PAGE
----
• Consider approving Globalstar’s proposed TLPS in a manner that does not create interference to other users and operates under the right conditions to serve the needs of anchor institutions and the public interest.
  • Increase the amount of unlicensed spectrum available for Wi-Fi use (e.g., sharing and use of the 5.9 GHz band).

State policymakers can:

  • Consult CAIs about their wireless networking needs. If the state is acting in a procurement role for CAI wireless networks, the state should work to provide detailed RFPs that include specifications and use cases.
  • Help CAIs hire independent wireless consultants that can assist with needs assessment.
  • Produce or assemble due diligence-related help documents for CAIs and local procurement offices.
  • Ensure that state procurement procedures and telecom policy are up to date.
  • Support schools and libraries in applying for E-rate and other funding sources.
  • Offer state-level funding for CAI wireless networks when federal funding is not available.
  • Offer the possibility of statewide, managed wireless contracts to CAIs as one way to reduce costs and offer equal quality access across the state. Contracting with a single company for managed wireless (versus allowing contracts with several different companies) can offer the benefit of aggregate, comparable data on CAI wireless networks across the state.

Local policymakers can:

  • Work with local CAIs to understand the benefits of strong wireless infrastructure.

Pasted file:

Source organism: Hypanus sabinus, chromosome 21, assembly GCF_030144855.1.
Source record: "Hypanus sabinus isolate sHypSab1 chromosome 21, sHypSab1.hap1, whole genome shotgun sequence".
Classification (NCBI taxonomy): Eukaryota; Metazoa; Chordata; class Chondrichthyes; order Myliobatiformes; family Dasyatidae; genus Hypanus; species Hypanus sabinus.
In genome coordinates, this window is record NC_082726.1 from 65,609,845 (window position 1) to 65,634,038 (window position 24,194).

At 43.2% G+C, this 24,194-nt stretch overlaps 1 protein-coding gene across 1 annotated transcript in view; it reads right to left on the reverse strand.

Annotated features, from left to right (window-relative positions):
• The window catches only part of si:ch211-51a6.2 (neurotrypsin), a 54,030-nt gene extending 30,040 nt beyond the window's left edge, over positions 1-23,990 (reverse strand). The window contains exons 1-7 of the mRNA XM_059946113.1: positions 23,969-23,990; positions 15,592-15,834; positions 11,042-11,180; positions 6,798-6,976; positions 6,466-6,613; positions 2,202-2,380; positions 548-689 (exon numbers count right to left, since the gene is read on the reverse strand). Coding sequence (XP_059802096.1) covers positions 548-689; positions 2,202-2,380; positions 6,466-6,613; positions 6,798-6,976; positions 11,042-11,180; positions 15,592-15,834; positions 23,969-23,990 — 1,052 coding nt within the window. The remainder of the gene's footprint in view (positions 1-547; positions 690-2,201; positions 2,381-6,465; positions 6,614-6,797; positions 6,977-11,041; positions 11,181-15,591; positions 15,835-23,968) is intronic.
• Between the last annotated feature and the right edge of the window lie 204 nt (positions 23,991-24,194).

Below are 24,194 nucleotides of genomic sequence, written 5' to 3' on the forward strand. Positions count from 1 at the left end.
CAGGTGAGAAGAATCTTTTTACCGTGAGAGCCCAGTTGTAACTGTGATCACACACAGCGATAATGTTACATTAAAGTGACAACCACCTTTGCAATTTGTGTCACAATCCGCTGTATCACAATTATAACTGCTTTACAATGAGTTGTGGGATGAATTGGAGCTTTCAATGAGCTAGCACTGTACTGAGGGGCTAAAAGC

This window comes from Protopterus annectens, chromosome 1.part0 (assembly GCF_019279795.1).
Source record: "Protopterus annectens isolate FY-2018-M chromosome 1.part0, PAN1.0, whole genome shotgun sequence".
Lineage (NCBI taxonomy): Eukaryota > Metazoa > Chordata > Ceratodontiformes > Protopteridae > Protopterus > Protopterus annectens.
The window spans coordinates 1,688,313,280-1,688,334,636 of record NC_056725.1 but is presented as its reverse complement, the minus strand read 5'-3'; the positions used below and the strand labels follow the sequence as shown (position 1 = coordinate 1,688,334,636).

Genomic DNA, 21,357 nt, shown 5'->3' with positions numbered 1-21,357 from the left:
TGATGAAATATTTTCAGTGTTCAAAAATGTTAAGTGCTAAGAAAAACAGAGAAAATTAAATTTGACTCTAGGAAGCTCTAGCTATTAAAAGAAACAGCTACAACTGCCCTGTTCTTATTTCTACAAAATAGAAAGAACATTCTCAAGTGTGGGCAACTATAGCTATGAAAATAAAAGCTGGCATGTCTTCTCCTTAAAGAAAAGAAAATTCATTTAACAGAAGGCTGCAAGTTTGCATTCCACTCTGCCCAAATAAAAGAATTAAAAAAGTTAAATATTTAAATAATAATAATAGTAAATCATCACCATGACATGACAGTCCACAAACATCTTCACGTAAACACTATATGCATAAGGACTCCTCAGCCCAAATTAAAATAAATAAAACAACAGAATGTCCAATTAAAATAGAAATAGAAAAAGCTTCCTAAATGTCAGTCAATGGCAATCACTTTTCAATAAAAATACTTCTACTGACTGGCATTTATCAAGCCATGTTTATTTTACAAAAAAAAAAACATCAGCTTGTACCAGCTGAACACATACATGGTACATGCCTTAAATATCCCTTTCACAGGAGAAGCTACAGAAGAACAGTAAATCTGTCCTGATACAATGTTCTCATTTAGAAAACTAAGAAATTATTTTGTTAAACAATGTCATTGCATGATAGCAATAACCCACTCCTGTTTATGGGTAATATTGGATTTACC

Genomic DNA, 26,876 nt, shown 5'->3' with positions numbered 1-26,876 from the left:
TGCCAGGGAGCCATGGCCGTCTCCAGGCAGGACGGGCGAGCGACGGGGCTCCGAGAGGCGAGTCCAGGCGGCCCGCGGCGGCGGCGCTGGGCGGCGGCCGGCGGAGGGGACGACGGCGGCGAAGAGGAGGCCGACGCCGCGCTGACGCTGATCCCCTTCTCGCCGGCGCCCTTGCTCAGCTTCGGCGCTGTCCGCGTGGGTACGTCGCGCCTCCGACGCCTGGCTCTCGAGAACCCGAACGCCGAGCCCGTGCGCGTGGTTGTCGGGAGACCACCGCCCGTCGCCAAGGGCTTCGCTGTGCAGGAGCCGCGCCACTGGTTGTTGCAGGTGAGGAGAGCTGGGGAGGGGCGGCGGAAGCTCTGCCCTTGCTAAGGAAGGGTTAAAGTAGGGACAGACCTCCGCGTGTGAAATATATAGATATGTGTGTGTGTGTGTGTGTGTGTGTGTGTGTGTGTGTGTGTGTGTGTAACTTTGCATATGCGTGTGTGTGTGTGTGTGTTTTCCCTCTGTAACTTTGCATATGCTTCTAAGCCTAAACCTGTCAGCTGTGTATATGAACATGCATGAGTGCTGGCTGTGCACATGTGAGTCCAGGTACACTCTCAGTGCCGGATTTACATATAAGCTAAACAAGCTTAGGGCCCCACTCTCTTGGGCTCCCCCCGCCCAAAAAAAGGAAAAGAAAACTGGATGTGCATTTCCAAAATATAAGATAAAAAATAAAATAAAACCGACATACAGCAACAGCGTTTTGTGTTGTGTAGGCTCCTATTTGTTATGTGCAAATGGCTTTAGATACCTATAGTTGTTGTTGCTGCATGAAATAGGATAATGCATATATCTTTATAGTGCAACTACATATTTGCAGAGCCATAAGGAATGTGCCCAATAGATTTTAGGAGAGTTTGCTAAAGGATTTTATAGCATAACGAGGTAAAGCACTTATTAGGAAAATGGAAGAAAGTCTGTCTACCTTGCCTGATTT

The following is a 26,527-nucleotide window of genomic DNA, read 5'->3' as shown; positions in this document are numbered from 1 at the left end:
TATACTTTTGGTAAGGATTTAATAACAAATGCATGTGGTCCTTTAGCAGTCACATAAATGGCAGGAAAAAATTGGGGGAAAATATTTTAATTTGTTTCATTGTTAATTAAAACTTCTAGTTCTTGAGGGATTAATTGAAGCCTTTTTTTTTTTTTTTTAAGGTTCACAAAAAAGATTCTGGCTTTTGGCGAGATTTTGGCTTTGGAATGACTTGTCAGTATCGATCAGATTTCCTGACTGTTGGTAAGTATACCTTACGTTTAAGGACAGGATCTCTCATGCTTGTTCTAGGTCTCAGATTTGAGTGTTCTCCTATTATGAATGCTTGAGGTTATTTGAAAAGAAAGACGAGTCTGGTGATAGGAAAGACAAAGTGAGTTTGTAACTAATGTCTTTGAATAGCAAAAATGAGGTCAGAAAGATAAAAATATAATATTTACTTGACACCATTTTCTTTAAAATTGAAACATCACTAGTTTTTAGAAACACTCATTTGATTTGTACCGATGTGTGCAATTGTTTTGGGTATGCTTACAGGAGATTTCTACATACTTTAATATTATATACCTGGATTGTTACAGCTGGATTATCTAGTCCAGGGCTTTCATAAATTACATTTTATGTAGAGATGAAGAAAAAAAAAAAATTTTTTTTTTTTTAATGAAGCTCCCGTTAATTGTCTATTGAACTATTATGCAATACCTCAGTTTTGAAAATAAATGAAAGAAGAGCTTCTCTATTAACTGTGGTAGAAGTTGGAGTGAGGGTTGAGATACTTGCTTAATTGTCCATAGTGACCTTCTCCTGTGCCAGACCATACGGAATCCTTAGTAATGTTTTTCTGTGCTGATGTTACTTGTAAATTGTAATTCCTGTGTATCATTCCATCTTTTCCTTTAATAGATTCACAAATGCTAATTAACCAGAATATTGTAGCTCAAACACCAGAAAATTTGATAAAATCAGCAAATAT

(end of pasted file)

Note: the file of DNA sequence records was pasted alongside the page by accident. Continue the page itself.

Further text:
• Include CAIs in broadband planning.
  • Encourage district decision makers working in a procurement role to consult CAIs about their broadband and wireless needs, and provide detailed RFPs that include specifications and use cases.
  • Assist CAIs with due diligence when selecting technology partners.
  • Help CAIs to find creative funding solutions for wireless networks, such as local corporate sponsors.

Resources for Further Reading


  1. Consortium for School Networking. CoSN’s 2015 Annual E-Rate and Infrastructure Survey (Washington, DC 2015). http://www.cosn.org/Infrastructure2015
  2. Information Policy & Access Center, University of Maryland. Public Libraries & Broadband (2015). http://digitalinclusion.umd.edu/sites/default/files/BroadbandBrief2015_1.pdf (accessed April 26, 2016).
  3. Federal Communications Commission. Modernizing the E-rate Program for Schools and Libraries (July 23, 2014) https://apps.fcc.gov/edocs_public/attachmatch/FCC-14-99A1.pdf
  4. Cisco. School District Enhances Interactive Learning Experience (2012). http://www.cisco.com/c/dam/en/us/products/collateral/wireless/c36_708084_ligonier_valley_cs_v1b.pdf (accessed April 26, 2016).
  5. Education Networks of America. The Internet of Things: How Robust Wi-Fi Opens a Door to Connected Possibilities (2015). http://www.ena.com/resources/internet-things-robust-wi-fi-opens-door-connected-possibilities/ (accessed April 26, 2016).
  6. Cisco. Healthcare Giant Accelerates into Future of Wireless (2013) http://www.cisco.com/c/en/us/solutions/collateral/enterprise-networks/802-11ac-solution/case-study-c36-729476.html (accessed April 26, 2016).